Inspectors saw schools that identified pupils as having special educational needs when, in fact, their needs were no different from those of most other pupils. They were underachieving but this was
sometimes simply because the school’s mainstream teaching provision was not good enough, and expectations of the pupils were too low. A conclusion that may be drawn from this is that some pupils are being wrongly identified as having special educational needs and that relatively expensive additional provision is being used to
make up for poor day-to-day teaching and pastoral support.

The consequence, of course, is that what butter there is gets spread too thinly.

Rebecca Hanson's picture
Tue, 05/06/2012 - 13:32

I presume Ofsted went on to link this propensity to schools moving away from using the teaching methodologies which ameliorate behavioural issues to them teaching in Ofstedproof ways......?

Do you understand the implications of every teacher being forced to have three whole class plenaries per lesson, every single lesson, every day on the students with a propensity to volatile behaviour Ricky?

Trust me, Ricky, the behaviour issues student exhibit in such circumstances are very real and need to be addressed. But you are right - they are completely avoidable. But its essential you don't lay the responsibility with the teachers who are themselves suffering from stress and breakdowns through being forced to abandon teaching methodologies which will substantially improved things and being forced out of their jobs in favour of young teachers who will focus entirely no narrow, political objectives.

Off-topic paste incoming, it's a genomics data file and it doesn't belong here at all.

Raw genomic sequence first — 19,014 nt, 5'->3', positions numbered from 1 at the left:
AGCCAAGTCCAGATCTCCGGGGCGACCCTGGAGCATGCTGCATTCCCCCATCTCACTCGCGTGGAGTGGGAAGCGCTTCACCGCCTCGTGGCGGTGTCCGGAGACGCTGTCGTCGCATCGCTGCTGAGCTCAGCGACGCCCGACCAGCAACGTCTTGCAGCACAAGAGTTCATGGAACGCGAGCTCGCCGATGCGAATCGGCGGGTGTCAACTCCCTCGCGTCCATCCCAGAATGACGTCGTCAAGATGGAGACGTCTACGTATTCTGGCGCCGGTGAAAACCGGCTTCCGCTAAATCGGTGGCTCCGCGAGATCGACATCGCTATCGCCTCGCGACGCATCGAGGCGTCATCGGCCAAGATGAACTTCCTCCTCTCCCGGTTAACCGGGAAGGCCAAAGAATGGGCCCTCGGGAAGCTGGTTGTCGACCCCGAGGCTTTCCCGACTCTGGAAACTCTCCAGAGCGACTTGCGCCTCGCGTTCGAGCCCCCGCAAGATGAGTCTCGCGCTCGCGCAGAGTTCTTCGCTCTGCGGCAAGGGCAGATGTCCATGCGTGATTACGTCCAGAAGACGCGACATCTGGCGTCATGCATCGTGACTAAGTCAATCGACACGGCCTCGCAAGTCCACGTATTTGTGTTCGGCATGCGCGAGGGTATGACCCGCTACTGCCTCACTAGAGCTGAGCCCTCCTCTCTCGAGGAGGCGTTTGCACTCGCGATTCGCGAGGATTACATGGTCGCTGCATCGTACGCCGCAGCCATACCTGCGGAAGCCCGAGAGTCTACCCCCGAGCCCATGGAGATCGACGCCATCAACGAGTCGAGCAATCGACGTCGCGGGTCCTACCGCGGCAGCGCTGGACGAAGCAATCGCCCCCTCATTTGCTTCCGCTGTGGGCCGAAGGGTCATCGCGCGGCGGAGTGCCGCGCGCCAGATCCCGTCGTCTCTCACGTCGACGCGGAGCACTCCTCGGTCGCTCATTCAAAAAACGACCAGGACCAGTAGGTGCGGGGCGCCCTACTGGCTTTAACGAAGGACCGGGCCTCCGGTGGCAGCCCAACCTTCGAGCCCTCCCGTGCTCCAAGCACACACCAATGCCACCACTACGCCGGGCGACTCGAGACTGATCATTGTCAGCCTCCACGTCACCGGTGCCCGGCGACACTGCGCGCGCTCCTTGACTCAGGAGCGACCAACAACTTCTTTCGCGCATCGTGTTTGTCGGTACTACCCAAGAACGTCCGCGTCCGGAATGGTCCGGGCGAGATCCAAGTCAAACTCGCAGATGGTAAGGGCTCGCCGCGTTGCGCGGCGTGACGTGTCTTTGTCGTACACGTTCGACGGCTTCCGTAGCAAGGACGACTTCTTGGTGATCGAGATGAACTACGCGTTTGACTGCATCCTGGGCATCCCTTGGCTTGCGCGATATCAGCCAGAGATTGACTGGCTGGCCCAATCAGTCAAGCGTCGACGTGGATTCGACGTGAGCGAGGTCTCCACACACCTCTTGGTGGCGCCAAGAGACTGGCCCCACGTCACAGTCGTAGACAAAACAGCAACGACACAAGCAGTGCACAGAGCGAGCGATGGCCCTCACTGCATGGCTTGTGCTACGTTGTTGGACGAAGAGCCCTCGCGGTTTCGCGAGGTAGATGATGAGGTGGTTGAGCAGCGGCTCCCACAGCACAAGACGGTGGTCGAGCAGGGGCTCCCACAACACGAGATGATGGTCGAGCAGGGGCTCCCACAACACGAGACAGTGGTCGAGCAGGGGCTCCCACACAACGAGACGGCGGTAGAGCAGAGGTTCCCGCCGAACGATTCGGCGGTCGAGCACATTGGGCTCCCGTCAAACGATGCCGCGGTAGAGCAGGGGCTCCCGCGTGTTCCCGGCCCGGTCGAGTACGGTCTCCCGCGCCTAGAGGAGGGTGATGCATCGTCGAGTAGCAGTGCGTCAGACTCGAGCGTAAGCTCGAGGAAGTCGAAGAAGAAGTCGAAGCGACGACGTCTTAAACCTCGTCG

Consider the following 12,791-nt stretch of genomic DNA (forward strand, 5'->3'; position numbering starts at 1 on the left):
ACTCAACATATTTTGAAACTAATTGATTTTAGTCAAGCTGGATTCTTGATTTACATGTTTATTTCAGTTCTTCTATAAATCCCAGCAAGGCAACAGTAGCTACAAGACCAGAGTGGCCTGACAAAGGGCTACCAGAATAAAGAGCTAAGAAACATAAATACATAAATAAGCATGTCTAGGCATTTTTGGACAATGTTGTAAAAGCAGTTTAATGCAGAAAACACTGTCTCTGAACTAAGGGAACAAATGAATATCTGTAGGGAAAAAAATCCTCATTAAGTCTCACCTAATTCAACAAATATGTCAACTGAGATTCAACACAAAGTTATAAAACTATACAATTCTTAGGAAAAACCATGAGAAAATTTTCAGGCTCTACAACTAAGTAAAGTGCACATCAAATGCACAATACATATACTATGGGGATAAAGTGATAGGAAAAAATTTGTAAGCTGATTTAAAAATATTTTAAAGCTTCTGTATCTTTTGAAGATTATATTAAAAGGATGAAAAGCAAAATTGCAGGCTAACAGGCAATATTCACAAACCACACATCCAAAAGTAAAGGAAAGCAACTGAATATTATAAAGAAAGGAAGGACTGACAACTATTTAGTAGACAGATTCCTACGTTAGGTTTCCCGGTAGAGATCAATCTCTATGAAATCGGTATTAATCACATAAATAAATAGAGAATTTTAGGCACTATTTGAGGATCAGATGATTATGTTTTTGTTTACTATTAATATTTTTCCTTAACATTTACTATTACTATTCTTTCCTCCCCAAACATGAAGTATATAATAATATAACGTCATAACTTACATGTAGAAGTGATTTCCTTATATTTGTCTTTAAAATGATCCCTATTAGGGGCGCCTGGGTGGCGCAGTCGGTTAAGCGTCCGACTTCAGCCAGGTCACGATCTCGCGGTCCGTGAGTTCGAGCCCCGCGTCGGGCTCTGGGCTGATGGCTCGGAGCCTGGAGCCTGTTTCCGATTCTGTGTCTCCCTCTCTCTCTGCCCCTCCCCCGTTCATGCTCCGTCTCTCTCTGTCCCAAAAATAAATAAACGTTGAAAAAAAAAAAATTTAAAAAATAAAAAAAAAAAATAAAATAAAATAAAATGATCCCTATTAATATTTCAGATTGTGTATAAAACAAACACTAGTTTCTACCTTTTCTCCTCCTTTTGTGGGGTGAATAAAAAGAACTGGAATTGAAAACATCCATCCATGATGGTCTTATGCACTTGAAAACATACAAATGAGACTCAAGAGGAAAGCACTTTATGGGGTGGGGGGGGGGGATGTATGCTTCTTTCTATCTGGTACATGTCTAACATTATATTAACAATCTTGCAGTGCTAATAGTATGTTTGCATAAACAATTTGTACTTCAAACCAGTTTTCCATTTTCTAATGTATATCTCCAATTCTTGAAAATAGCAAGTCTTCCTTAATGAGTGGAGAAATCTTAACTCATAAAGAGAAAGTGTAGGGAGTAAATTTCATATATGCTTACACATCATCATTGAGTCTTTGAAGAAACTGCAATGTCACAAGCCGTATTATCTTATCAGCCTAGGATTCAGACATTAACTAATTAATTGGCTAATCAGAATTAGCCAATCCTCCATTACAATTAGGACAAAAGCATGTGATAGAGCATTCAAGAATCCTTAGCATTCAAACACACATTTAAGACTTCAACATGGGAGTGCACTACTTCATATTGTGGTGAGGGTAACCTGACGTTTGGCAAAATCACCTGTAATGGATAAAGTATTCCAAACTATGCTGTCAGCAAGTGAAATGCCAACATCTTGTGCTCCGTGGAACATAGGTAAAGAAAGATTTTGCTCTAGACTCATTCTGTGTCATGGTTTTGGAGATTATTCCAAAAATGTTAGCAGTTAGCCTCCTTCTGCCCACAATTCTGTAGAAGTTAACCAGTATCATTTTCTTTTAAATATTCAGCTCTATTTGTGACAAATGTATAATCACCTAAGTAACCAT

Of course one solution would be to fund all schools to Mossbourne levels so that there are 50% more staff than you need. Then the students who fail under the relentless barrage of inappropriate teaching can be picked up and dealt with one-to-one by other teachers instead of being dumped in the internal exclusion room.

Janet Downs's picture
Tue, 05/06/2012 - 13:53

Ricky - over-identification of pupils with SEN doesn't seem to have been the case at Skegness Academy's predecessor school, St Clement's. The March 2010 Ofsted recognised that "the proportion with special educational needs and/or disabilities is almost twice the national figure" but didn't criticise the school's judgement. Instead, Ofsted found the quality of learning for SEN pupils in the college was good. This good quality wasn't gained because the "butter... gets spread too thinly" but because the predecessor school did well by its SEN pupils.

However, 18 months later the number of SEN pupils at the Skegness Academy had fallen to "slightly higher than average proportion of students". The question remains, "Where have these pupils gone?" Maybe it's because many of them have left. If so, where? Or perhaps it's because the predecessor school did such a good job that many SEN pupils were removed from the register. In which case the academy should acknowledge the good work done by its predecessor and not imply that results at the academy are solely due to academy conversion and sponsorship.

Ricky-Tarr's picture
Wed, 06/06/2012 - 09:00

over-identification of pupils with SEN doesn’t seem to have been the case at Skegness Academy’s predecessor school, St Clement’s.

Really? With more than 40% of the 2010 KS4 cohort classified as having SEN, I'd begun to wonder whether that sea air was all it's cracked up to be.

Rebecca Hanson's picture
Wed, 06/06/2012 - 09:28

Nobody should be making judgements about these kinds of statistics at a school without investigating the circumstances. There will always be outliers.

If inspectors tell a school to reduce a statistic that statistic will be reduced whatever the consequences and those consequences will not be discussed. This is not a good things and contravenes good practice in inspection and regulation for very important reasons.